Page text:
The Russian military leadership seems to have finally caught on that the way it commands troops is not adequate for dealing with modern opponents. Historically, the Russian military is known for making even the most minor decisions at absurdly high levels. Field officers have traditionally been expected to clear battlefield decisions with commanders at headquarters, unless doing so would place them under immediate threat. Similarly, since soldiers were traditionally conscripts, they were expected to simply follow orders. Attempts to exhibit initiative were generally frowned upon (notwithstanding the acts of personal heroism from World War II which were glorified in Soviet ideology).
It seems that one of the lessons learned from the Georgia war is that this model is no longer an efficient way to conduct warfare (if it ever was). Top brass is now talking openly about developing a new model, where much more authority is delegated to field officers. As part of this change, training regimens at the military academies have been adjusted to emphasize practical training in the field over lectures on military theory.
Furthermore, the change in mentality is being tied to the recent restructuring of the North Caucasus military district. This restructuring brought the Black Sea Fleet and the Caspian Flotilla under the command of the district military commander. It appears that this change was caused, at least in part, by the recognition that the military’s command and control system functioned too slowly to be effective in combat situations. The hope is that by giving control over all military forces in the region to local commanders, decisions can be made more quickly in response to events on the ground.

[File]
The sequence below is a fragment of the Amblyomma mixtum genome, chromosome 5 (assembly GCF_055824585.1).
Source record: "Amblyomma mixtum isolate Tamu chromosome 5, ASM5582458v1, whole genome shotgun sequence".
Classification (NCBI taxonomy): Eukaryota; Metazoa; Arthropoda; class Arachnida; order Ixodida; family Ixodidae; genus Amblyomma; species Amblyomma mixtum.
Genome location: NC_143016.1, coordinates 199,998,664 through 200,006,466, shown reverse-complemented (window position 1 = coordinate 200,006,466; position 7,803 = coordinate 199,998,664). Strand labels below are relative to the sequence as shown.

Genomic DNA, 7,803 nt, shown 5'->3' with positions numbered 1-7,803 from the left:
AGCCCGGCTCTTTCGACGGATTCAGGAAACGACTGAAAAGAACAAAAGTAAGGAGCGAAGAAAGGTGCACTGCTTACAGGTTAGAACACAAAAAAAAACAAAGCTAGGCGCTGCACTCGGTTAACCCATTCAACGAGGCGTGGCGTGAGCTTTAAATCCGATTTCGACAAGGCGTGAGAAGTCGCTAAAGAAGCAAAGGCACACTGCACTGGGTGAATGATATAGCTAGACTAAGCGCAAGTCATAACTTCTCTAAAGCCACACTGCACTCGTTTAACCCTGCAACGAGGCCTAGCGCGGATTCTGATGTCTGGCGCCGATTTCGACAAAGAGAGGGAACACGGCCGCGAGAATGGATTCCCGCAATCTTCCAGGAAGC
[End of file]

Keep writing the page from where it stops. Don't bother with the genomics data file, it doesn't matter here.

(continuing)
This is a good start, but it would be naive to think that delegating authority to a regional commander could speed up decision-making on the ground during an actual conflict. In order to achieve that, the Russian military will need to continue on a path toward a fundamental transformation of its culture, where field commanders and even individual soldiers will be allowed, and perhaps even encouraged, to take initiative in combat, rather than passing the buck to higher-ups.
This would be a big change for the military, and it will take a long time to achieve. But recognizing the problem is a necessary first step on the road to its solution, and the military is taking some initial steps by modifying training programs and focusing its future on professional soldiers rather than conscripts. It will take some years, but it’s at least possible that the Russian army of the future will treat its soldiers as more than cannon fodder and give its field officers more authority to make decisions.